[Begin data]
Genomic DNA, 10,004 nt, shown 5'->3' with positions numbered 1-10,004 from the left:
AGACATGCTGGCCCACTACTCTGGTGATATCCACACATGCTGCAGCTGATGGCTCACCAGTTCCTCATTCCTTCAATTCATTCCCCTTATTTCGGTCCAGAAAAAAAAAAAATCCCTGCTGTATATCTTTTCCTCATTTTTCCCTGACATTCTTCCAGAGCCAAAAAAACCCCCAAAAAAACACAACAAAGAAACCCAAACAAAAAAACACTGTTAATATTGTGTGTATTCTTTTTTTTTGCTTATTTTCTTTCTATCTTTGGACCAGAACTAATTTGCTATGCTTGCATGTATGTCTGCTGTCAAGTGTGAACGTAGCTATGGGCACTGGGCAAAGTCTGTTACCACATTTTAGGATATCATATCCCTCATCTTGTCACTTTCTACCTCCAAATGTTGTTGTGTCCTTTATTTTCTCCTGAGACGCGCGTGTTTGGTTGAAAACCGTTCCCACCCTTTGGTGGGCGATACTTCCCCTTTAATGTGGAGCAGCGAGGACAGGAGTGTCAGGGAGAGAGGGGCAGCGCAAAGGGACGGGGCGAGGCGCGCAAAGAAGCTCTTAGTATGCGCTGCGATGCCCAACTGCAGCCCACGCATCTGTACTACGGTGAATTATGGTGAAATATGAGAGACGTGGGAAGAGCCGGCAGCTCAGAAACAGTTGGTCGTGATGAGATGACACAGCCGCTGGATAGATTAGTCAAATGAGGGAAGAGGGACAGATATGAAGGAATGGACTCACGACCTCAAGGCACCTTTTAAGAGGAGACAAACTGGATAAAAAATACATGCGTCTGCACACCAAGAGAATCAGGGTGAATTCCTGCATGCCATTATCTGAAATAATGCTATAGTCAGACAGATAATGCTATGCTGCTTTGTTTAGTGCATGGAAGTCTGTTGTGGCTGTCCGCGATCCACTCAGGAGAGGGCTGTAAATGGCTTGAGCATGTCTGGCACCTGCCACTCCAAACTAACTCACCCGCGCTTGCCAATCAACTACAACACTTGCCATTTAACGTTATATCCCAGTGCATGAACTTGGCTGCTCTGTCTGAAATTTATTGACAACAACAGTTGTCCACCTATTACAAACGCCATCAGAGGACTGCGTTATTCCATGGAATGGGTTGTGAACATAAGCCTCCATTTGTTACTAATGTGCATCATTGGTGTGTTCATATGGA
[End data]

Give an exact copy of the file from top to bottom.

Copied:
Genomic DNA, 10,004 nt, shown 5'->3' with positions numbered 1-10,004 from the left:
AGACATGCTGGCCCACTACTCTGGTGATATCCACACATGCTGCAGCTGATGGCTCACCAGTTCCTCATTCCTTCAATTCATTCCCCTTATTTCGGTCCAGAAAAAAAAAAAATCCCTGCTGTATATCTTTTCCTCATTTTTCCCTGACATTCTTCCAGAGCCAAAAAAACCCCCAAAAAAACACAACAAAGAAACCCAAACAAAAAAACACTGTTAATATTGTGTGTATTCTTTTTTTTTGCTTATTTTCTTTCTATCTTTGGACCAGAACTAATTTGCTATGCTTGCATGTATGTCTGCTGTCAAGTGTGAACGTAGCTATGGGCACTGGGCAAAGTCTGTTACCACATTTTAGGATATCATATCCCTCATCTTGTCACTTTCTACCTCCAAATGTTGTTGTGTCCTTTATTTTCTCCTGAGACGCGCGTGTTTGGTTGAAAACCGTTCCCACCCTTTGGTGGGCGATACTTCCCCTTTAATGTGGAGCAGCGAGGACAGGAGTGTCAGGGAGAGAGGGGCAGCGCAAAGGGACGGGGCGAGGCGCGCAAAGAAGCTCTTAGTATGCGCTGCGATGCCCAACTGCAGCCCACGCATCTGTACTACGGTGAATTATGGTGAAATATGAGAGACGTGGGAAGAGCCGGCAGCTCAGAAACAGTTGGTCGTGATGAGATGACACAGCCGCTGGATAGATTAGTCAAATGAGGGAAGAGGGACAGATATGAAGGAATGGACTCACGACCTCAAGGCACCTTTTAAGAGGAGACAAACTGGATAAAAAATACATGCGTCTGCACACCAAGAGAATCAGGGTGAATTCCTGCATGCCATTATCTGAAATAATGCTATAGTCAGACAGATAATGCTATGCTGCTTTGTTTAGTGCATGGAAGTCTGTTGTGGCTGTCCGCGATCCACTCAGGAGAGGGCTGTAAATGGCTTGAGCATGTCTGGCACCTGCCACTCCAAACTAACTCACCCGCGCTTGCCAATCAACTACAACACTTGCCATTTAACGTTATATCCCAGTGCATGAACTTGGCTGCTCTGTCTGAAATTTATTGACAACAACAGTTGTCCACCTATTACAAACGCCATCAGAGGACTGCGTTATTCCATGGAATGGGTTGTGAACATAAGCCTCCATTTGTTACTAATGTGCATCATTGGTGTGTTCATATGGA